Are you thinking about expanding your real estate portfolio to include a few vacation rentals? You’re not alone. Airbnb reports that 57.8 million bookings were made in 2020 – and that’s during a pandemic! But can it be as easy as it seems, or is this investment strategy just another money pit? Is a vacation rental property a good investment, or is it something you should steer clear of?
Vacation rental properties can be very lucrative as investment properties, but they’re not to be treated like other real estate investments like fix & flips. With a vacation home, you’re not selling the dwelling as much as you’re selling the experience. That experience can require more upfront investment, but if done correctly, can also yield massive profits.
But before hitting the pavement at that beachfront town, let’s talk about what a vacation rental is and what you’ll need to consider before adding one to your portfolio.
What is a Vacation Rental Property?
Vacation rentals are properties that have short-term rent terms and are usually in a desirable area. You can find vacation rentals anywhere someone wants to live (for a little while). It can be a luxe home in a beach resort, a rustic cabin off the grid, or an efficiency studio in the heart of a major city. If you’ve ever booked a stay at an Airbnb or VRBO property, then you’ve stayed at a vacation rental.
These can sometimes be confused with timeshares, where one person (or family) shares partial ownership rights to a property with others and pays to keep that ownership going. The difference is that a vacation rental is typically owned by a single investor who rents it out for short timespans, like nightly or weekly.
While a vacation rental might seem like an excellent way to diversify your real estate portfolio, there are some stark differences between owning a vacation home and investing in a fix & flip property that you should consider ahead of time.
Things to Consider Before Buying a Vacation Rental
The truth is, vacation rentals can be incredibly lucrative if you get it right. To make this investment model work for you, you’ll need to think of vacation homes differently than you would a regular investment property.
With a vacation home, you’re not selling a place for someone to live, but instead you’re selling an experience. Consequently, this business model means a lot more effort than any other investment property in your portfolio.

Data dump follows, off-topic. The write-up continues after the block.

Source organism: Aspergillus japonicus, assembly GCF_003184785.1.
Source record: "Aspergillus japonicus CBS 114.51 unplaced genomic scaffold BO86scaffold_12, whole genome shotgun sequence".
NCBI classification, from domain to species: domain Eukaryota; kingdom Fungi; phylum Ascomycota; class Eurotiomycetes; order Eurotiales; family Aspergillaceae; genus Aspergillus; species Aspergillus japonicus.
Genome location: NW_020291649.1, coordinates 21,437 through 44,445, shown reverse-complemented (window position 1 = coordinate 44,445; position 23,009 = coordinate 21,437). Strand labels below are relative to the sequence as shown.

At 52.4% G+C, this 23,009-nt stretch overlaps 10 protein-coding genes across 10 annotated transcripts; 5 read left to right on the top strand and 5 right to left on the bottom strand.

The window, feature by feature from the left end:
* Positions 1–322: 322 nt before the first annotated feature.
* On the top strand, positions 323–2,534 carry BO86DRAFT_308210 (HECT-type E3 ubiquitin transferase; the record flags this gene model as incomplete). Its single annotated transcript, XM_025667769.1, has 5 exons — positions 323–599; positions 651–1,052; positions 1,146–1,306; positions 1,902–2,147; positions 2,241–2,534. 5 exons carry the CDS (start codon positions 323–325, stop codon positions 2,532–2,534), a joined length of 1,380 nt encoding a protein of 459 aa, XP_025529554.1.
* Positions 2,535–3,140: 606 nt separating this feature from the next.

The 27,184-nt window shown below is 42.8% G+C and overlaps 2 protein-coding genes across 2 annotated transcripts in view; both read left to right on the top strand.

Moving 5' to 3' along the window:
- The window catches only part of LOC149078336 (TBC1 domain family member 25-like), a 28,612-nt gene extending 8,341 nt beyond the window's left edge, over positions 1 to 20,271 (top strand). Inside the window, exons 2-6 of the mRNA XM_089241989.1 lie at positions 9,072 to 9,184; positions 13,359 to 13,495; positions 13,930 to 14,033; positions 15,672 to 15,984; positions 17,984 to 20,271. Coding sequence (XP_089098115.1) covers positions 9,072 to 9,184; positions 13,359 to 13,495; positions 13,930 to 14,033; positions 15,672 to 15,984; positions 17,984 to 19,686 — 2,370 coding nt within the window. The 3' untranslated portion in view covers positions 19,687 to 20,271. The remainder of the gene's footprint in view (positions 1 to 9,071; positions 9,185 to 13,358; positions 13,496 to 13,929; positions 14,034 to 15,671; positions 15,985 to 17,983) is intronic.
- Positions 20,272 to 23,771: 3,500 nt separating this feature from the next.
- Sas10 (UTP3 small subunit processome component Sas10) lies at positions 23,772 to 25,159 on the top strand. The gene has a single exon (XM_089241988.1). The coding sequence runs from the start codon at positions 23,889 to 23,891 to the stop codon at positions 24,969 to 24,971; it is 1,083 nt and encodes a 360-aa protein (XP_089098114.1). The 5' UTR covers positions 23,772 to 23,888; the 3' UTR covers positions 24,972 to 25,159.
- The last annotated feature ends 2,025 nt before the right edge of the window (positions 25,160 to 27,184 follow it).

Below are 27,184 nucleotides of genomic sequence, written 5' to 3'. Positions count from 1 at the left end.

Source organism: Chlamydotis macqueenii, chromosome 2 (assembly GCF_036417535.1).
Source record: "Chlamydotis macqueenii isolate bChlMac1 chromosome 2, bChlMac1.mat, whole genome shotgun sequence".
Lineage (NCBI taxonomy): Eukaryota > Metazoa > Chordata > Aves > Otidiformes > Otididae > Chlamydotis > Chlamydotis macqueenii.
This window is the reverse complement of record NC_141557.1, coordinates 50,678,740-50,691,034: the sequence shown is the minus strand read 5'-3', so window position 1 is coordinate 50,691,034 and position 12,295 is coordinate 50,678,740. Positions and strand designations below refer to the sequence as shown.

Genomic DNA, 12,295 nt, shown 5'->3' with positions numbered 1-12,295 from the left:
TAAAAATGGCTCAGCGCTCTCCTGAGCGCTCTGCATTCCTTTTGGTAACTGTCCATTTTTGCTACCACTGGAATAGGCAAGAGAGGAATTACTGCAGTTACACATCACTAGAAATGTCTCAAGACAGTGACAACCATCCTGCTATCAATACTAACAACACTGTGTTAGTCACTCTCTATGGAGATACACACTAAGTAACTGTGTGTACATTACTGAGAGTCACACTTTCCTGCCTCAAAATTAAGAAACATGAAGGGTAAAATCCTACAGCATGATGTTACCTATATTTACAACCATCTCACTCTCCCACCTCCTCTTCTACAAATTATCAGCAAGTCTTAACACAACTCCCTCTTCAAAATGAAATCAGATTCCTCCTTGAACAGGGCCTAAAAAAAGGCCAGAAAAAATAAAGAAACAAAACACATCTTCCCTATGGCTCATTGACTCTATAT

However, if you’re willing to put in the work and can be an active participant in the business behind your vacation rental, the profits can be much higher than a one-and-done fix & flip.
Considerations You’ll Need to Tackle
Make sure your property is zoned correctly. This has gotten many investors in hot water as many cities are cracking down on short-term rental models. Before investing in that gorgeous beachfront property, make sure nightly rentals are allowed in that municipality. Take this consideration seriously – there have been cases where unknowing investors have ended up with a felony record due to not understanding (or caring about) how the property is zoned.
Can you handle the additional expenses that come with vacation homes? Unlike standard landlord rental agreements, as the owner of a vacation home, you should accept that you’re on the hook for many more expenses. Things like furniture, linens, appliances (both large and small), condiments, coffee filters are all items that will require some additional budgeting that can reduce your overall profits. Make sure you account for them before pricing your home for rent.
How much will you use the property? This can be both a pro and a con depending on how you look at it. Most vacation rentals will have an off-season where renters are less likely to come. This time needs to be accounted for in your projections and the times you would like to use the property. There’s not much fun in owning a gorgeous resort-style home and never getting to use it! If you’re able to work your schedule so that you can occupy the house during the off-season, then a vacation rental can be a good investment. If, however, you’re not willing to get snowed in during a blizzard in your rustic cabin in the woods, you’ll need to account for the loss of income during the times you stay in the home when it could instead be rented out.